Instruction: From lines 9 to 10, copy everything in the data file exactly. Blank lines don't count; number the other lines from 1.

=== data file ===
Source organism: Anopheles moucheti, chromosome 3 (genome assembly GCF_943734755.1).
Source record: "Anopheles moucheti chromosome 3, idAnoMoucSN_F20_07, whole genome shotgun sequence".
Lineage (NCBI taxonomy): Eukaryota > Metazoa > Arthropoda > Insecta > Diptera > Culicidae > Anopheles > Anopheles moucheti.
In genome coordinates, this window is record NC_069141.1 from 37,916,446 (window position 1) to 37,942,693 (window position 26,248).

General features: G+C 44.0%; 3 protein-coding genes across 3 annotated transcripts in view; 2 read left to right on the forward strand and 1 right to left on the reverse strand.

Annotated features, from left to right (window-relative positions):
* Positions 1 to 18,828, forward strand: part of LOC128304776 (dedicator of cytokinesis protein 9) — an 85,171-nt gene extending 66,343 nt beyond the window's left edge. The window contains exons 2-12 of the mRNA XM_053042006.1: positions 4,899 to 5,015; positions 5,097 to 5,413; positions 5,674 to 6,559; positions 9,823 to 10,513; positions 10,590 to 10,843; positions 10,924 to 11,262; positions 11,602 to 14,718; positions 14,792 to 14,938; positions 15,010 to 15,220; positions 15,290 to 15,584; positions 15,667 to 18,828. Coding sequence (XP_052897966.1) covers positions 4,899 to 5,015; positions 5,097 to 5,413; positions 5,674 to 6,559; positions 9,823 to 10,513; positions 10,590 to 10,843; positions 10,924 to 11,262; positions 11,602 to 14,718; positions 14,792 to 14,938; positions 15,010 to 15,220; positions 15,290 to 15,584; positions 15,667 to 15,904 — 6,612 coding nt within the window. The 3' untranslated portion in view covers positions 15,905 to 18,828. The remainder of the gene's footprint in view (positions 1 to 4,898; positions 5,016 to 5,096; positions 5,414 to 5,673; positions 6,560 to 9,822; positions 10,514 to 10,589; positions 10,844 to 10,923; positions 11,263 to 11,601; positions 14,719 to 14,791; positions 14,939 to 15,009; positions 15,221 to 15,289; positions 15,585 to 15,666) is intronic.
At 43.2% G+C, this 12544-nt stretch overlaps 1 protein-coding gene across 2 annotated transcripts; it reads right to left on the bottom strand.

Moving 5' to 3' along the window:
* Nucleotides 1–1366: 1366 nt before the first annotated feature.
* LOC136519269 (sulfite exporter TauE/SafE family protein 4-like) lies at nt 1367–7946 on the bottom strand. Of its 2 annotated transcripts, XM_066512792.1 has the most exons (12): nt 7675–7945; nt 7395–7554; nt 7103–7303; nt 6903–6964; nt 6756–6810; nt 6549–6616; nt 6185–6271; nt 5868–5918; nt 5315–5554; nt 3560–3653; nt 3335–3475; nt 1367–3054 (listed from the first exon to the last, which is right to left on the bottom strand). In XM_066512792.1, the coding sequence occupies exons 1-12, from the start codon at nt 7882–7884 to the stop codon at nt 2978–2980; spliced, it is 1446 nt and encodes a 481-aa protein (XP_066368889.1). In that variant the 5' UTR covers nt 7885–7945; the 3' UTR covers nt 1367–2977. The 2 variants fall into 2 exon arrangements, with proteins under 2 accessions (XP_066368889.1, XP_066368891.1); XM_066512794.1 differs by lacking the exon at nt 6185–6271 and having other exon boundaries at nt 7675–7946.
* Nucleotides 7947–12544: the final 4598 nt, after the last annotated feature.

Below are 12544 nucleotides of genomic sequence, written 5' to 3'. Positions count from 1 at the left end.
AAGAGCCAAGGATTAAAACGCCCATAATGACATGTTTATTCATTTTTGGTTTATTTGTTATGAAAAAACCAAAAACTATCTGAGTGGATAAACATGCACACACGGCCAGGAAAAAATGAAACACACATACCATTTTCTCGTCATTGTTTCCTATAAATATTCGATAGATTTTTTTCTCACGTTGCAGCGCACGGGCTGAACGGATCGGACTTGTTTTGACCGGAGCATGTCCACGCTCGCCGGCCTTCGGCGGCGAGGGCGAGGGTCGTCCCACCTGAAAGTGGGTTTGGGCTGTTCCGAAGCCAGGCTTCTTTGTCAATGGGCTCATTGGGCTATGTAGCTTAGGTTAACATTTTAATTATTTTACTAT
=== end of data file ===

Moving 5' to 3' along the window:
* Nucleotides 1–1366: 1366 nt before the first annotated feature.